Sue Purkiss said...

I absolutely agree - those intertextual references can still be funny, even if you're not aware - or not fully aware - of the original. I can't off the top of my head think of a single example, but I know I've enjoyed this kind of thing. Will be searching through my memory banks all day...

Emma Barnes said...

Agree completely. I loved authors who did this as a child - Helen Cresswell's Bagthorpe Saga (where characters used to quote Shakespeare and then argue about whether they had muddled the quote with Binyon's Anthem to the War Dead), Antonia Forest's Marlow series, and Diana Wynne Jones (already mentioned by Cathy) who based a whole fantasy book (Howl's Moving Castle) around a John Donne poem.

One thing you haven't mentioned here is that I think it actually heightens the realism of the character and the fictional world. In real life, people do have an imaginative life based on things they have watched, seen and read, and they share references with other people, often in a shorthand way. So even if the reader doesn't "get" the reference, it makes the characters they are reading about more real, if they reference other texts. It adds a kind of richness and layer to that fictional world.

As an adult, too, it's huge amounts of fun (for me, anyway) following up all the references in favourite children's books. The Annotated Alice In Wonderland where they contain all the original poems- wonderful!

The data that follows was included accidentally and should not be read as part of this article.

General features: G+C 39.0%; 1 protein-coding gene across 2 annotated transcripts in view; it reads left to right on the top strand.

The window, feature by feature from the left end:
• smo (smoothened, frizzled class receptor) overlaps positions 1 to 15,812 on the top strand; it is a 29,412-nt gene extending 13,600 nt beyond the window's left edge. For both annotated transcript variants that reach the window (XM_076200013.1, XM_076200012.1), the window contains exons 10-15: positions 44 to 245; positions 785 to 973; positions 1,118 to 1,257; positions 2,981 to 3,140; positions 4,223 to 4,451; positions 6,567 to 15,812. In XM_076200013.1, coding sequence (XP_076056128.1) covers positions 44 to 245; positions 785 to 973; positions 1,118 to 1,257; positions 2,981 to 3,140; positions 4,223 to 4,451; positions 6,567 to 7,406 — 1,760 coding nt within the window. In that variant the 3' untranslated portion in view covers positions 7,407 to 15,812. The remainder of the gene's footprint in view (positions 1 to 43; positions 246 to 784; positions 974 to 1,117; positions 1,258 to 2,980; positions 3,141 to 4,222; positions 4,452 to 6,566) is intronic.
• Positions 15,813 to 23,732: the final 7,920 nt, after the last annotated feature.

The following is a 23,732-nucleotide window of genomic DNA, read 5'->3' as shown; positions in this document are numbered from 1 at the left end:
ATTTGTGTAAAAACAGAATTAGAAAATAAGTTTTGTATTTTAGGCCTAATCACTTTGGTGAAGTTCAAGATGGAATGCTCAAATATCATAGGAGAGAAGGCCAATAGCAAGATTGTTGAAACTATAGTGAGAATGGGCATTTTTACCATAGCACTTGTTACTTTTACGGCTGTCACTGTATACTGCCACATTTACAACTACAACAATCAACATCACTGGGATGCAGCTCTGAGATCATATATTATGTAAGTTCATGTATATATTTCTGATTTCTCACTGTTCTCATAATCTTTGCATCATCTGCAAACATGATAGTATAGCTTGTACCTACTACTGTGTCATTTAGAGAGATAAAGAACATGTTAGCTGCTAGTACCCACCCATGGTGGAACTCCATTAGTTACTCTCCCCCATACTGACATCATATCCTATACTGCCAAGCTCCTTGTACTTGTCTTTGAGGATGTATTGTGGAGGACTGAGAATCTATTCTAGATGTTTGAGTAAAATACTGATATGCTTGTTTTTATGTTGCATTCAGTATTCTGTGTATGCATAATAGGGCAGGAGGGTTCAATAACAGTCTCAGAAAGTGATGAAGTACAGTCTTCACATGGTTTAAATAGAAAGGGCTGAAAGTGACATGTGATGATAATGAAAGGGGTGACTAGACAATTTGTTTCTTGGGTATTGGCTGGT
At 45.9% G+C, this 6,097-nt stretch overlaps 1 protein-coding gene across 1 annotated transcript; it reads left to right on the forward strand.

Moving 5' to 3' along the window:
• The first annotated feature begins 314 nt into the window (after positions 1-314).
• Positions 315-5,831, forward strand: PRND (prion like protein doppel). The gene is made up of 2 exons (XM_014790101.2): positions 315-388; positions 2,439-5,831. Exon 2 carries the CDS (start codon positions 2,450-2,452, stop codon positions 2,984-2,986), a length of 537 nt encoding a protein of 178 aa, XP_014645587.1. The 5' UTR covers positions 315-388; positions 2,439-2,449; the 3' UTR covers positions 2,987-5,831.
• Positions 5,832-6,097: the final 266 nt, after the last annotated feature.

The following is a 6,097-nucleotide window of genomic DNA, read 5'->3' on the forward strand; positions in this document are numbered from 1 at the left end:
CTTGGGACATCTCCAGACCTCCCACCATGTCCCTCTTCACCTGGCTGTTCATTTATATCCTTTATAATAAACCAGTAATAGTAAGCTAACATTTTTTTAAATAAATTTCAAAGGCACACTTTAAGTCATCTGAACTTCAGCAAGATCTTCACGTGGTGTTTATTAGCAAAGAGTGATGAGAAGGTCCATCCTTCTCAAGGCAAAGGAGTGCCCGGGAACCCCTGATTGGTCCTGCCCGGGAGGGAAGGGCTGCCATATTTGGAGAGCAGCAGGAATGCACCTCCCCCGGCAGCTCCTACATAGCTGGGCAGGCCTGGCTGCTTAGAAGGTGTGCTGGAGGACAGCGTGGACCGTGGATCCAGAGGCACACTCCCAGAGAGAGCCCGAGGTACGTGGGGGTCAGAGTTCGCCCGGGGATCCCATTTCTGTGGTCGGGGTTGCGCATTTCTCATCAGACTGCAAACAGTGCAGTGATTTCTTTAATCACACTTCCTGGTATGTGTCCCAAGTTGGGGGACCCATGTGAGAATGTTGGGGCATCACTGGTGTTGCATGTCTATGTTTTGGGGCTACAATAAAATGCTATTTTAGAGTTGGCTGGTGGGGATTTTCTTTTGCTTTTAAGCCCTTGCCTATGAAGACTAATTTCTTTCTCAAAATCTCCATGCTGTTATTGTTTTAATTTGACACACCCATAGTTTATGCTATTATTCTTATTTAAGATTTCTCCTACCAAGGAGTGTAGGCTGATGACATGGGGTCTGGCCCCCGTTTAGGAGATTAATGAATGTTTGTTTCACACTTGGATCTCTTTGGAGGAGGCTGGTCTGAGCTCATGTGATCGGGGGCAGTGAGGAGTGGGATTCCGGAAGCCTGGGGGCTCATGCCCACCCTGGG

Clémentine Beauvais said...

Thank you for all the comments! yes, reading Annotated Alice is fantastic - have you seen this, Emma? - it's a public domain annotated Alice where scholars add their contributions and anyone can respond, too...

thank you for the quotation Cathy!

John Dougherty said...

Couldn't agree more, Clémentine - and with the BTL comments, too. I love throwing in a bit of intertextuality, for my own amusement as much as the reader's. One of my books references Dirty Harry; don't think I'd actually want the readers to be familiar with the source material, but maybe one day they'll watch the film and think, "Hang on..."

Joan Lennon said...

Yes! Here's to this kind of playfulness, in all possible directions! Thanks for posting -

Pippa Goodhart said...

And you can have intertextuality that children might get first time. In one of my Winnie the Witch stories she gets a new cat who is actually a baby tiger, and it 'drinks all the water in the tap' at her house ...

Nick Green said...

If any Editor objects to intertextuality in this day and age they quite simply deserve to be sacked. Pixar and Dreamworks have built billion-dollar empires on this approach. Heck, Toy Story alone ushered in a new era of children's films NOT because of its groundbreaking animation, but because of a humour that target adults equally as much as children. It's now hard to find a big children's film that doesn't do this. The recent Paddington was crammed with references that children wouldn't get (including those to ITSELF, the old series), and included some quite risque nudge-nudge moments too.

And only a dribbling simpleton would forget that it's the adult who actually pays for the film and buys the book for the child.

Nick Green said...

BTW, love your Asterix references. What I love about those books is that the translations managed to sustain the pun-based humour, so they were just as funny in English. And yes, it was years before I worked out the joke behind the name of the druid. You grew up knowing him as Panoramix, but in Britain, he was Getafix.

Penny dropped around age 16.

Emma Barnes said...

Clementine, I'd never seen that Alice web-site either - that's going to be a very enjoyable distraction.

Pippa, I bet kids love it when they read about that baby tiger...